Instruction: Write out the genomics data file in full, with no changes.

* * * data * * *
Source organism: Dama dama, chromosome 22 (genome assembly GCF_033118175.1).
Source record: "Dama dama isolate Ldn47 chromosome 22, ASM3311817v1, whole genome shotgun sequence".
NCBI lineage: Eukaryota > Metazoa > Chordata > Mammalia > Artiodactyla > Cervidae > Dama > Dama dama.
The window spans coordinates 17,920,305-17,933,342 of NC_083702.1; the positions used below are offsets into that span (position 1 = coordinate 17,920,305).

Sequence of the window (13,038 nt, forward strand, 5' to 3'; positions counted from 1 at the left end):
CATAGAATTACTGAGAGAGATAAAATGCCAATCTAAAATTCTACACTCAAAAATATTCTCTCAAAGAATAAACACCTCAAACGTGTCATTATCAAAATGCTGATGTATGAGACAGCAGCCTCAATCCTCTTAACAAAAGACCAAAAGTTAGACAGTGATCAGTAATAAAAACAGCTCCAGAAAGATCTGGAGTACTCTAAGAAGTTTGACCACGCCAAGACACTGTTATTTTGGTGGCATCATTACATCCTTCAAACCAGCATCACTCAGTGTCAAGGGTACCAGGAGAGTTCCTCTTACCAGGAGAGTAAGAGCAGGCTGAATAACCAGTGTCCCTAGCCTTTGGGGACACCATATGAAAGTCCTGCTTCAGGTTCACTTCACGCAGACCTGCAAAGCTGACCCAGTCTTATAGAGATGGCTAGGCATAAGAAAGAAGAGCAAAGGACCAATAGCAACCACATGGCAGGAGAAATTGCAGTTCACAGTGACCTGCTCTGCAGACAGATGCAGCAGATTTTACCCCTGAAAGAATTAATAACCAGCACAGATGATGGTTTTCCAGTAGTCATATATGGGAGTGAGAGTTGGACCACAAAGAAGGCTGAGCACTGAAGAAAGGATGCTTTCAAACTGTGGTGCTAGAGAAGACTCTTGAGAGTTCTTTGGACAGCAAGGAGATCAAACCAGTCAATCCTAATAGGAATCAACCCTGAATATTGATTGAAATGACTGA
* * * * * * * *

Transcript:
Source organism: Dama dama, chromosome 22 (genome assembly GCF_033118175.1).
Source record: "Dama dama isolate Ldn47 chromosome 22, ASM3311817v1, whole genome shotgun sequence".
NCBI lineage: Eukaryota > Metazoa > Chordata > Mammalia > Artiodactyla > Cervidae > Dama > Dama dama.
The window spans coordinates 17,920,305-17,933,342 of NC_083702.1; the positions used below are offsets into that span (position 1 = coordinate 17,920,305).

Sequence of the window (13,038 nt, forward strand, 5' to 3'; positions counted from 1 at the left end):
CATAGAATTACTGAGAGAGATAAAATGCCAATCTAAAATTCTACACTCAAAAATATTCTCTCAAAGAATAAACACCTCAAACGTGTCATTATCAAAATGCTGATGTATGAGACAGCAGCCTCAATCCTCTTAACAAAAGACCAAAAGTTAGACAGTGATCAGTAATAAAAACAGCTCCAGAAAGATCTGGAGTACTCTAAGAAGTTTGACCACGCCAAGACACTGTTATTTTGGTGGCATCATTACATCCTTCAAACCAGCATCACTCAGTGTCAAGGGTACCAGGAGAGTTCCTCTTACCAGGAGAGTAAGAGCAGGCTGAATAACCAGTGTCCCTAGCCTTTGGGGACACCATATGAAAGTCCTGCTTCAGGTTCACTTCACGCAGACCTGCAAAGCTGACCCAGTCTTATAGAGATGGCTAGGCATAAGAAAGAAGAGCAAAGGACCAATAGCAACCACATGGCAGGAGAAATTGCAGTTCACAGTGACCTGCTCTGCAGACAGATGCAGCAGATTTTACCCCTGAAAGAATTAATAACCAGCACAGATGATGGTTTTCCAGTAGTCATATATGGGAGTGAGAGTTGGACCACAAAGAAGGCTGAGCACTGAAGAAAGGATGCTTTCAAACTGTGGTGCTAGAGAAGACTCTTGAGAGTTCTTTGGACAGCAAGGAGATCAAACCAGTCAATCCTAATAGGAATCAACCCTGAATATTGATTGAAATGACTGA